A 1950 work by LS Lowry has sold at auction in London for a record £1.7 million.
Father and Two Sons, a striking three-part portrait by the celebrated artist, came to the market from the vaults of Manchester-born collector Frank Cohen after 20 years in private hands.
It’s the most anyone has ever paid for a Lowry portrait.
At Sotheby’s Modern & Post-War British art sale, the 30x40in oil on canvas, described as “a great work of art…universal and timeless”.
It’s thought the men depicted in the painting are partial self-portraits of the artist, recalling his 1938 work Head of a Man, which was finished around the time of Lowry’s mother’s death.
Lowry’s work has been the subject of national acclaim ever since a permanent gallery dedicated to his work was installed at Salford’s Lowry Theatre when it opened in 2000.
But a Tate London show in 2013 smashed the patronising preconception that Lowry was only a northern industrial painter.
His works are now changing hands for incredible sums.
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Father and Two Sons was bought from Lowry by the Stockport-based businessman Monty Bloom, a key parton of the artist.
Frank Cohen, described as ‘the Saatchi of the north’ bought it for “a lot of money” in 1999.
According to Cohen, Lowry should be ranked alongside some of the country’s greatest ever painters, including Frank Auerbach, Francis Bacon and Lucian Freud
The strangeness of Father and Two Sons, the loneliness and isolation of the characters – this the artist would make his main theme in the last 15 years of his life before his death in 1976.
Frances Christie, Sotheby’s Head of Modern & Post-War British art, said: “This is a painting about memory and experience, the past and the present.
“These are very much Salford men, from the streets, factories and pubs of Manchester’s twin city across the River Irwell…stripped of pride and hope and turning in ever-decreasing circles of low wages and low expectations.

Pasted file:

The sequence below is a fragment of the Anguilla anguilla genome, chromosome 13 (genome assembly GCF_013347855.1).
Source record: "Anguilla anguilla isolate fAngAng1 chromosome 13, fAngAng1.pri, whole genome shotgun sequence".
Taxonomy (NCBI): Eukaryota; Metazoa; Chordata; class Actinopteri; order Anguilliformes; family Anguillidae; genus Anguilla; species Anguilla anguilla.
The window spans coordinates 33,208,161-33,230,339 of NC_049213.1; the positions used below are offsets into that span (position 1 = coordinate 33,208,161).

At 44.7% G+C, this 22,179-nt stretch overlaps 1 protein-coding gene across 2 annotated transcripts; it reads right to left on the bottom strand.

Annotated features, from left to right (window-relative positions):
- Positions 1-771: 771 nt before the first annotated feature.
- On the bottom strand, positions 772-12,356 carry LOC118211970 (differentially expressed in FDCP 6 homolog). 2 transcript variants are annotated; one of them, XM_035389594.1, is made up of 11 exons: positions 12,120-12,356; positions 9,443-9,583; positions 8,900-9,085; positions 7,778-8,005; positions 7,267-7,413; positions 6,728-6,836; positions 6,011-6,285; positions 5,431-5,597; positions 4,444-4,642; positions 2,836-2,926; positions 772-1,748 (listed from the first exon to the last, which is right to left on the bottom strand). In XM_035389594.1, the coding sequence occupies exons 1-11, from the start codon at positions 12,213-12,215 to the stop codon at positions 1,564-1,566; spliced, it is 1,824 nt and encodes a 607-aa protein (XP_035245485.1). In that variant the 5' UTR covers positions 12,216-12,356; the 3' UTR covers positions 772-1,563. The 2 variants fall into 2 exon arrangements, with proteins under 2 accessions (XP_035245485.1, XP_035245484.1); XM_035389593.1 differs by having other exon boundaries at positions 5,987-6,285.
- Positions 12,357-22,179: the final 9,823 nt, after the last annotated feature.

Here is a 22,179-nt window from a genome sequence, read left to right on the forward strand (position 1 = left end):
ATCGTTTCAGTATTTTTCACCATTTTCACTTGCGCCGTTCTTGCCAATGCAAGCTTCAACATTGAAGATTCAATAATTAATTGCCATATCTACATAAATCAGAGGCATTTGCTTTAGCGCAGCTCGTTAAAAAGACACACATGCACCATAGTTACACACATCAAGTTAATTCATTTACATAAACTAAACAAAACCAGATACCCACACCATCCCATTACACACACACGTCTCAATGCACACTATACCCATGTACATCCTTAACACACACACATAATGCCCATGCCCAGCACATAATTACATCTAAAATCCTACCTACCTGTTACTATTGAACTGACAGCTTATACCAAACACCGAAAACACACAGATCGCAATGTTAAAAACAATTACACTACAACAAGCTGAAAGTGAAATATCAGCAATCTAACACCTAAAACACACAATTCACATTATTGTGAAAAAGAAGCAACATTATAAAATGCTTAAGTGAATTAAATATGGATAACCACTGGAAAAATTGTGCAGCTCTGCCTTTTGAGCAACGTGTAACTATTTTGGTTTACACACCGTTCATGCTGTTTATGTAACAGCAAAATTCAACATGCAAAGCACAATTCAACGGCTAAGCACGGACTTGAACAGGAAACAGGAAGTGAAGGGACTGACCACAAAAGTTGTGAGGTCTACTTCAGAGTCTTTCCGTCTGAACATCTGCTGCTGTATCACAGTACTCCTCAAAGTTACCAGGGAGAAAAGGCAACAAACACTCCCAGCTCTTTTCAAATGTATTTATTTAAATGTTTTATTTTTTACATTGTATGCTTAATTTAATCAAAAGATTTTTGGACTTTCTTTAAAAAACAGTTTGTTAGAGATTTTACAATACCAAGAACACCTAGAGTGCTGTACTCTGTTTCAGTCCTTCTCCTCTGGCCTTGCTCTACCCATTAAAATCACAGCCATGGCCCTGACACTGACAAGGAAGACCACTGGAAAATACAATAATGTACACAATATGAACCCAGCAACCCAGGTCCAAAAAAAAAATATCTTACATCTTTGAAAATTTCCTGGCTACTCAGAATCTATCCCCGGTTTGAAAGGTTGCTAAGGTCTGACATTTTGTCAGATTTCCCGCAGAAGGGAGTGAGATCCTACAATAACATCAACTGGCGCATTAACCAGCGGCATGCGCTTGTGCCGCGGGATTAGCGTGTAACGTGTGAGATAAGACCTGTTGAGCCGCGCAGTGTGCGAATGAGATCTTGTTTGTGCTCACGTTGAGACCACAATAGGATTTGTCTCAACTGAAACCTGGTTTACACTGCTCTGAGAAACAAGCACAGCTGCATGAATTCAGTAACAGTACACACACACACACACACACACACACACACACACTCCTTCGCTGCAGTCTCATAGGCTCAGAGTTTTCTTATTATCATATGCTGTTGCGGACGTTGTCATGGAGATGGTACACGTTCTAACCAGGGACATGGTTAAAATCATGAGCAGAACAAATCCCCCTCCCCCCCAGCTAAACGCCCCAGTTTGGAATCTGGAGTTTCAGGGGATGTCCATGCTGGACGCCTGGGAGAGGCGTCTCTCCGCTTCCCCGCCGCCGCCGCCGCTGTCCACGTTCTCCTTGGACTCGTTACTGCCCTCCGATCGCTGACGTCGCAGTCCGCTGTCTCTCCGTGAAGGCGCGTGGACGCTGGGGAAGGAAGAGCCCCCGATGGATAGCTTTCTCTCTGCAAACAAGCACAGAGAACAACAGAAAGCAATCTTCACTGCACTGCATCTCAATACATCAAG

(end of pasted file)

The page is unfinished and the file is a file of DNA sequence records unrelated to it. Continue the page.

“This work contains more than a nod to Walter Greenwood’s hugely influential novel, Love on the Dole (1933), set in Hanky Park, a slum in Salford a little further down the social scale to Pendlebury.
“Both the sons in Lowry’s painting could be Harry Hardcastle, younger brother of the novel’s heroine Sally, who quits his low-paid job at a pawnbroker’s – a good ‘white collar’ job that offers escape – to join the apprentices in the local factory, for the glamour of an extra shilling or two in his pocket, cigarettes and beer and taking girls to the pictures on a Saturday night.
“Harry joins the ranks of the hollow-eyed, dejected long-term unemployed – alongside his father, who he despised for his lack of work.
“Its impact – carried most clearly in those mesmerising eyes, but given an aching finesse in the narrow slopes of their shoulders and the empty background whose vertical brushstrokes run like tears – is perhaps best described by literary comparison, for great literature too is both specific and timeless.
“Lowry’s Father and Two Sons, like all great works of art, is both highly specific to the time and place of its creation yet also universal and timeless, speaking across history to the wider human condition.”
Lowry’s 1949 landscape The Football Match still retains the record price for one of his works: it was sold in 2011 for £5.6m.